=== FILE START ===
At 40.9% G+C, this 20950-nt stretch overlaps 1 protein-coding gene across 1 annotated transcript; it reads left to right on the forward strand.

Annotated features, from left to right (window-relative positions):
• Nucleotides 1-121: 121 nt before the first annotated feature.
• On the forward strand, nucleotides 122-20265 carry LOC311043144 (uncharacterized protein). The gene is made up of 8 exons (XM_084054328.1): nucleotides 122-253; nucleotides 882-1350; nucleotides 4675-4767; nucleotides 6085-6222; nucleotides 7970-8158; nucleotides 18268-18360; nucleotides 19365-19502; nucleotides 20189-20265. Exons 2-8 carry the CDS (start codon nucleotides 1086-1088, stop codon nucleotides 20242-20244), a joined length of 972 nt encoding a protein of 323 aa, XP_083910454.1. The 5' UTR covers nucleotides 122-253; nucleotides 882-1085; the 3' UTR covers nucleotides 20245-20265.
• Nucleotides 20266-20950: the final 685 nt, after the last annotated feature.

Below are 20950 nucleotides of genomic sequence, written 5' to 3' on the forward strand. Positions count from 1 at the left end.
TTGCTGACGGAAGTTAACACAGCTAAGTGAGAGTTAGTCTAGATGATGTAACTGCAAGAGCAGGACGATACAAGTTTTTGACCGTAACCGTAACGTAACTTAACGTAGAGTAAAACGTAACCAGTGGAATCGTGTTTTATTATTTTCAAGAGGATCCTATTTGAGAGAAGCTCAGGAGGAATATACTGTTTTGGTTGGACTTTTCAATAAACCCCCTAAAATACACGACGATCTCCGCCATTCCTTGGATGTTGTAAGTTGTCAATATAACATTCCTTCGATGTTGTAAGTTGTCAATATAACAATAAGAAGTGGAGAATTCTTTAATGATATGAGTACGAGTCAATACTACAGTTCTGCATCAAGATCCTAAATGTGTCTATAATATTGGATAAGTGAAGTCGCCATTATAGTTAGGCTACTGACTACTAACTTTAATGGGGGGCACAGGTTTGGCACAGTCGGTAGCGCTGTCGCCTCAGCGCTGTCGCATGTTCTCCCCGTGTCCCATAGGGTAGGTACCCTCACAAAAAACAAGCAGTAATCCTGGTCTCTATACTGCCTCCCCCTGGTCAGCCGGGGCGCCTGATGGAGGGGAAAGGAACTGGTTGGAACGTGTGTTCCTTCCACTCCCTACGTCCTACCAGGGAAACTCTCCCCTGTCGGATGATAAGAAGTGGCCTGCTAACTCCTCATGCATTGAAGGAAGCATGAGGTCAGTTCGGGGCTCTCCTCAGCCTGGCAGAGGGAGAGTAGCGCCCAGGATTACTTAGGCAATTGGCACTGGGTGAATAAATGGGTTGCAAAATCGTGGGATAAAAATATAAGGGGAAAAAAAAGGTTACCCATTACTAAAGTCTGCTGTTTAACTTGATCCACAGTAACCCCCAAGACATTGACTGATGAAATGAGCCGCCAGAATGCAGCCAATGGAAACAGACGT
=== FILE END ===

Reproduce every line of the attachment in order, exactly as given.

At 40.9% G+C, this 20950-nt stretch overlaps 1 protein-coding gene across 1 annotated transcript; it reads left to right on the forward strand.

Annotated features, from left to right (window-relative positions):
• Nucleotides 1-121: 121 nt before the first annotated feature.
• On the forward strand, nucleotides 122-20265 carry LOC311043144 (uncharacterized protein). The gene is made up of 8 exons (XM_084054328.1): nucleotides 122-253; nucleotides 882-1350; nucleotides 4675-4767; nucleotides 6085-6222; nucleotides 7970-8158; nucleotides 18268-18360; nucleotides 19365-19502; nucleotides 20189-20265. Exons 2-8 carry the CDS (start codon nucleotides 1086-1088, stop codon nucleotides 20242-20244), a joined length of 972 nt encoding a protein of 323 aa, XP_083910454.1. The 5' UTR covers nucleotides 122-253; nucleotides 882-1085; the 3' UTR covers nucleotides 20245-20265.
• Nucleotides 20266-20950: the final 685 nt, after the last annotated feature.

Below are 20950 nucleotides of genomic sequence, written 5' to 3' on the forward strand. Positions count from 1 at the left end.
TTGCTGACGGAAGTTAACACAGCTAAGTGAGAGTTAGTCTAGATGATGTAACTGCAAGAGCAGGACGATACAAGTTTTTGACCGTAACCGTAACGTAACTTAACGTAGAGTAAAACGTAACCAGTGGAATCGTGTTTTATTATTTTCAAGAGGATCCTATTTGAGAGAAGCTCAGGAGGAATATACTGTTTTGGTTGGACTTTTCAATAAACCCCCTAAAATACACGACGATCTCCGCCATTCCTTGGATGTTGTAAGTTGTCAATATAACATTCCTTCGATGTTGTAAGTTGTCAATATAACAATAAGAAGTGGAGAATTCTTTAATGATATGAGTACGAGTCAATACTACAGTTCTGCATCAAGATCCTAAATGTGTCTATAATATTGGATAAGTGAAGTCGCCATTATAGTTAGGCTACTGACTACTAACTTTAATGGGGGGCACAGGTTTGGCACAGTCGGTAGCGCTGTCGCCTCAGCGCTGTCGCATGTTCTCCCCGTGTCCCATAGGGTAGGTACCCTCACAAAAAACAAGCAGTAATCCTGGTCTCTATACTGCCTCCCCCTGGTCAGCCGGGGCGCCTGATGGAGGGGAAAGGAACTGGTTGGAACGTGTGTTCCTTCCACTCCCTACGTCCTACCAGGGAAACTCTCCCCTGTCGGATGATAAGAAGTGGCCTGCTAACTCCTCATGCATTGAAGGAAGCATGAGGTCAGTTCGGGGCTCTCCTCAGCCTGGCAGAGGGAGAGTAGCGCCCAGGATTACTTAGGCAATTGGCACTGGGTGAATAAATGGGTTGCAAAATCGTGGGATAAAAATATAAGGGGAAAAAAAAGGTTACCCATTACTAAAGTCTGCTGTTTAACTTGATCCACAGTAACCCCCAAGACATTGACTGATGAAATGAGCCGCCAGAATGCAGCCAATGGAAACAGACGT